Sunday,3 July 2022
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Teachers pay, pensions and better conditions

Teaching unions encourage regional strikes in the UK


The strike was the first of a series of regional days of action called jointly by the two main teaching unions, the National Union of Teachers (NUT) and National Association of Schoolmasters Union of Women Teachers (NASUWT). Similar rallies were held in Liverpool, Preston and Chester. The action affected 3,000 schools.

The rally was held in an 800-seat conference room, leaving the majority of the demonstrators outside. Those who managed to gain entrance and were able to listen to the contributions, over the din created by whistles and plastic hand clapping devices, would have found nothing of substance from either of the two main speakers, Christine Blower of the NUT and Trades Union Congress (TUC) Public Services representative and Labour Party member Kevin Rowan.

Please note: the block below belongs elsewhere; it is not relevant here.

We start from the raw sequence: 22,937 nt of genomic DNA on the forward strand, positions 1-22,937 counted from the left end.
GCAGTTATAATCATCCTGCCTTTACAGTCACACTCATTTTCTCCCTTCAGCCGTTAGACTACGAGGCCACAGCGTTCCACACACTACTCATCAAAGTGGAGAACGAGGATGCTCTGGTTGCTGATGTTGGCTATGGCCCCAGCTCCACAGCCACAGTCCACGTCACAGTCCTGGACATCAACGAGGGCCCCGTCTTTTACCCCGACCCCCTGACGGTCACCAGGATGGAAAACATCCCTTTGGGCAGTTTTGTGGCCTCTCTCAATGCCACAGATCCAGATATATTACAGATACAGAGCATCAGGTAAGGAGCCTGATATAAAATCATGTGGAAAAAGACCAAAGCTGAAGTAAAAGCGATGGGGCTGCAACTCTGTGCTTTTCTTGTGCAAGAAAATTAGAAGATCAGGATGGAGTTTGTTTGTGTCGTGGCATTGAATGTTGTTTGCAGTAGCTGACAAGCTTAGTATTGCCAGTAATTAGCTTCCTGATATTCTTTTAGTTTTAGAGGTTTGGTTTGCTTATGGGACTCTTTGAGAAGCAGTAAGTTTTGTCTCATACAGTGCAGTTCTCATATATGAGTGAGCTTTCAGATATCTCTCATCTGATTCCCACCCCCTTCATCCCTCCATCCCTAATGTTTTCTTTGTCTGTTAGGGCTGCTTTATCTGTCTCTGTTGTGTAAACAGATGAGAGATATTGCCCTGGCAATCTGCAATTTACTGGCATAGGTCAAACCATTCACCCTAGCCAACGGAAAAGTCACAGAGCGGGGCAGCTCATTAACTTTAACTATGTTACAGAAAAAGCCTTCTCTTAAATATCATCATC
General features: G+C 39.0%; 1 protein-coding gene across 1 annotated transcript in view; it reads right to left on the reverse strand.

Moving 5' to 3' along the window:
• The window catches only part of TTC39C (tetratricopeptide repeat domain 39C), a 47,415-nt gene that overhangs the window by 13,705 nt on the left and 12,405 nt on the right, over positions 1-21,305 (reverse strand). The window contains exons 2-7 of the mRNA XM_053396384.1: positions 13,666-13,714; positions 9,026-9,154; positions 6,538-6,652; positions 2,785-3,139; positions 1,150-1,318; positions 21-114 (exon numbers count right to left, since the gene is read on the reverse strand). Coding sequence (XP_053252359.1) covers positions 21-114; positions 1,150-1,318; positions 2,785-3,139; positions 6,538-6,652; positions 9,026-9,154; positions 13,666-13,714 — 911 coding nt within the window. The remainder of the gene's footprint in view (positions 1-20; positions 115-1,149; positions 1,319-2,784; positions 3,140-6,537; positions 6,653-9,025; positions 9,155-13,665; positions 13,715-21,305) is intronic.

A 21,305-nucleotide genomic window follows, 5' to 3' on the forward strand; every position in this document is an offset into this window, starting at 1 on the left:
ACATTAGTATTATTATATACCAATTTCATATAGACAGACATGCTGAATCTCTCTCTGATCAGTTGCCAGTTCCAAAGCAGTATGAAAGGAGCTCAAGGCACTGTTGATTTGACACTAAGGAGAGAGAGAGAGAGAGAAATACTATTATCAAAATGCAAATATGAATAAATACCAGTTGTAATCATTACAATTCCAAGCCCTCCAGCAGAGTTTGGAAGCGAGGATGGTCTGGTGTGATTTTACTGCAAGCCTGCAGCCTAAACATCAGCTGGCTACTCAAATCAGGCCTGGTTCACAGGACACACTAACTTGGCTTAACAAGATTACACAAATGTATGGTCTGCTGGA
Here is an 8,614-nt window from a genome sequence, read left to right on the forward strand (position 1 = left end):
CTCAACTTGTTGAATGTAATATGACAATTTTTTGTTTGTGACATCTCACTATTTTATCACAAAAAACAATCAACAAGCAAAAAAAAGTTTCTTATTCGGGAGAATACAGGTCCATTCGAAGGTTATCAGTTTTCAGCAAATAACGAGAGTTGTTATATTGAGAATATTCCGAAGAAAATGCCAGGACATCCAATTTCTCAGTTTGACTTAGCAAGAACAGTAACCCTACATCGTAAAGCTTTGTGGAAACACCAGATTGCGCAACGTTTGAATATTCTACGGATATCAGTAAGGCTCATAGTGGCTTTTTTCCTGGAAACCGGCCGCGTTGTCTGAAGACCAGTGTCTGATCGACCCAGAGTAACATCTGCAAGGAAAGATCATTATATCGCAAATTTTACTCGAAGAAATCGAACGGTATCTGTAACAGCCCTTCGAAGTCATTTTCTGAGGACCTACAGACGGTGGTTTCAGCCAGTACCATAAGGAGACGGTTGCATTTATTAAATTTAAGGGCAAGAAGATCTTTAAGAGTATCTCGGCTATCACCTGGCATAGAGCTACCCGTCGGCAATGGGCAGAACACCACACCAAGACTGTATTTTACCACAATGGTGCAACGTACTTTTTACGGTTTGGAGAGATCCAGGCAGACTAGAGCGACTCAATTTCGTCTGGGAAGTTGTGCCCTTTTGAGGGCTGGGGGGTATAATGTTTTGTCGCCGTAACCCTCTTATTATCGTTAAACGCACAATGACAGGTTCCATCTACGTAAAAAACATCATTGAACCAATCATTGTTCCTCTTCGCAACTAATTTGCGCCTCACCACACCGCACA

However, all that was offered up was an appeal to attend a protest outside the ruling Conservative Party conference, to be held in Manchester in September, to tell the Tories what they are doing is “unacceptable.”

Like the rest of the public sector, teachers already face having to work longer and pay more towards an inferior pension. Education Secretary Michael Gove is also proposing to shorten school holidays, lengthen the school day and abolish planning and preparation time, conditions which are already in place in the government’s flagship Academy schools, along with performance-related pay.

Teachers will face yet another new initiative come the autumn term with a revised national curriculum, something that they have yet again not been consulted on.

Teachers have shown time and again their readiness to take action to oppose the government’s attacks. Joint action by 20 different public sector unions on November 30, 2011 brought 2.5 million workers out on strike to oppose the attacks on pensions. This opposition was then wound down and sabotaged by the trade unions, with each union making separate agreements with the government.

Encouraged by the role of the trade unions in the pensions struggle, the government is steaming ahead with the changes it wishes to implement.

Indispensable in this are the two main teaching unions. The fraudulent claim that the unions are waging a fight is belied by their stance on the introduction of performance pay.

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